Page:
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Shoreditch could end up looking more like Canary Wharf in a few yearsWikimedia

Shoreditch under threat from second wave of gentrification

The Mayor of Hackney wants to stop property developers from building two huge luxury high-rises

Does anybody in east London feel like they can't avoid the words 'luxury flats'? Not because ordinary people have started referring to their ordinary homes in a disingenuous way, but because gentrification is turning this part of London into a clusterfucked motherboard of glass and steel high-rises. The latest proposed instalment of architectural and social suicide comes in the form of a 48-storey luxury development to be built on the Bishopsgate Goods Yard site, which lies between Shoreditch High Street and Spitalfields. 

Property developers Hammerson and Ballymore want to build two high-rises as tall as Canary Wharf skyscraper One Canada Place, a construction which would plunge the rest of the area into darkness. Even though the company agreed that 35 per cent of the residences would be taken up by affordable housing, they now claim that anything over ten per cent would leave the project dead in the water. London mayor Boris Johnson is said to be 'broadly supportive' of the building proposal. 

The Hackney Society, which works to preserve the area's architectural heritage, requested the document that supposedly justifies only 10 per cent of affordable housing. There's one issue, though: all the numbers are blacked out. How weird. (I'm not even being sarcastic, I mean really, how weird). 

You can watch Hackney Society chair Nick Perry flick through the document below:

Hackney mayor Jules Pipe has launched a petition to stop the developers. He writes: "These luxury flats, many of which will be snapped up by overseas investors and left empty while they appreciate in value, would plunge swathes of existing homes and businesses into shadow. Even the token number of 'affordable' flats will in no way be affordable in the sense most people would recognise, now the GLA has set 'affordable' to mean 80% of market rate. This is not the answer to the housing shortage in our borough."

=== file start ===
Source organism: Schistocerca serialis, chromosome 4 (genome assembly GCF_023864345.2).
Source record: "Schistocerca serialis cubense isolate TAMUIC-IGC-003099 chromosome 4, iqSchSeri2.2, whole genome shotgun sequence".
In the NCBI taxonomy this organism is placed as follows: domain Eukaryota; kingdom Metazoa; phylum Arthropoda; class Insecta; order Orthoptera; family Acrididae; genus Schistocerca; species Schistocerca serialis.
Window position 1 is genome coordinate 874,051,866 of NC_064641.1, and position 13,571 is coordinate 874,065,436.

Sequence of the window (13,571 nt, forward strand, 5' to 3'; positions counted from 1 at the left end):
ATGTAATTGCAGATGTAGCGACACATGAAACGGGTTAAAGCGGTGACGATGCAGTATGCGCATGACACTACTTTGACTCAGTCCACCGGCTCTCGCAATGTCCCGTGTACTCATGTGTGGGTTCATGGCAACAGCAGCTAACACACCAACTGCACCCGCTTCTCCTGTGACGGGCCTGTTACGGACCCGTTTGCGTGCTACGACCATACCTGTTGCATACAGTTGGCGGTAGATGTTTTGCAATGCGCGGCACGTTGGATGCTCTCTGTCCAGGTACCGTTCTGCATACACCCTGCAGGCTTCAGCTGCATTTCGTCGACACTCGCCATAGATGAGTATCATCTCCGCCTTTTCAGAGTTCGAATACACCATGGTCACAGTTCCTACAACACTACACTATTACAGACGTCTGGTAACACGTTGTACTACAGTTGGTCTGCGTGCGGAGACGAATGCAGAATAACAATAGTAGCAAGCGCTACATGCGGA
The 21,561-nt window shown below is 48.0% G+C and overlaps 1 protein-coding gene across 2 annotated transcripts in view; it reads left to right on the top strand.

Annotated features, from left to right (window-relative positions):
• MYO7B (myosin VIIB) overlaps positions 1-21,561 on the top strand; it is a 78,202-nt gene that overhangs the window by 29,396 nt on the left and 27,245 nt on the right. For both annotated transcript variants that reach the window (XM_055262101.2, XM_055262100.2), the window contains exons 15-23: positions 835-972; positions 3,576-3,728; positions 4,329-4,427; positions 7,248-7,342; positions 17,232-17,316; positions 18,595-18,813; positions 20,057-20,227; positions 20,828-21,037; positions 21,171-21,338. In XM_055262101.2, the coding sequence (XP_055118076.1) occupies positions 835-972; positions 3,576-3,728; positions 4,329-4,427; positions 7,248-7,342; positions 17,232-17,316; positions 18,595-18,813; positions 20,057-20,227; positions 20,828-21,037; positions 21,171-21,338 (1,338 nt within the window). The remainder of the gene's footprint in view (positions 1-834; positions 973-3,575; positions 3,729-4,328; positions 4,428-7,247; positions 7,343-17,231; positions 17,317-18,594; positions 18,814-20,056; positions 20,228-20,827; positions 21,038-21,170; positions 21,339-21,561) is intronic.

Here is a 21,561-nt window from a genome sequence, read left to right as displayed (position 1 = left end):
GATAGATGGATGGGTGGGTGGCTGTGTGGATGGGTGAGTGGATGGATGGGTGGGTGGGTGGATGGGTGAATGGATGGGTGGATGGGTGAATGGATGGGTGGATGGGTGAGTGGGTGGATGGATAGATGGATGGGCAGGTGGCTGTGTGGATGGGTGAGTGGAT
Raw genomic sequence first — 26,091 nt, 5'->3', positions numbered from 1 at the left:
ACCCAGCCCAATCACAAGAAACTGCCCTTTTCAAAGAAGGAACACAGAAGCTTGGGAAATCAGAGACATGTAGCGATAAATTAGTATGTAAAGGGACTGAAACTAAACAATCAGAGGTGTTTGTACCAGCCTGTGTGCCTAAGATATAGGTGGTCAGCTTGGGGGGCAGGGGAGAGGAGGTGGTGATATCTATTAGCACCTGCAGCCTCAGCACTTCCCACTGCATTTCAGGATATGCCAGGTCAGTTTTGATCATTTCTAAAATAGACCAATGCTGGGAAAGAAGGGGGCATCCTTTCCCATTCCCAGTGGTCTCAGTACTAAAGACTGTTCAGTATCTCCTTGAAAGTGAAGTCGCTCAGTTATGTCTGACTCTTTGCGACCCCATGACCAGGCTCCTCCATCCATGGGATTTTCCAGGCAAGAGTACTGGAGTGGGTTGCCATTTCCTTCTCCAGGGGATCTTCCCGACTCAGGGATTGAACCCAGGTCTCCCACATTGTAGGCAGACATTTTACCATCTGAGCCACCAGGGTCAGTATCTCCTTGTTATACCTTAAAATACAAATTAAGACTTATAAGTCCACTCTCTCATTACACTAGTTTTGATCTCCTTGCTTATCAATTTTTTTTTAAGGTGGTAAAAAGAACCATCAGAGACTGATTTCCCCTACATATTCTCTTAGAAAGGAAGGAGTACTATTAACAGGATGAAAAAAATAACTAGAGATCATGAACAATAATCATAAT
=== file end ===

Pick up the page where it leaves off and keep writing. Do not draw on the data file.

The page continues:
Pipe is calling on Boris Johnson to withdraw his support of the project. In a statement, the Mayor of London's Office said that Johnson had asked Hackney and Tower Hamlets councils to "carry out further work on several aspects of the proposal, including looking at the amount of affordable housing offered, the amount of employment space and the scale of one of the plots that is proposed. Should an alternative scheme come forward, the Mayor would consider it on its merits." Let's remember that this is the same Tower Hamlets Council which stands accused of long-term corruption and electoral fraud. Never mind, I guess. 

Also of concern is Pipe's contention that many of the flats will be "snapped up by overseas investors and left empty while they appreciate in value". Ghost buildings might be a disease eating away at London, but nobody in power – including the Mayor of London himself – seems to give a fuck. Of course, Johnson will go out on a jolly to sing songs at a Save Our Soho protest, but underneath that cuddly exterior is someone happy to take the money of ghastly and ghostly investors. 

Mayor Pipe is also concerned that the two skyscrapers will adversely affect Tech City, the UK's humble version of San Francisco's Silicon Valley.

"These luxury flats, which are well beyond the reach of ordinary Londoners, will cast a shadow over the whole of Tech City, and threaten to damage the local, creative economy," he said. "The repercussions of this development could be so severe that they lead to the fragmentation of the local cluster of design and tech firms, leading to the loss of thousands of local jobs, and damage to London’s reputation as a global leader in these industries."

You can sign the petition here.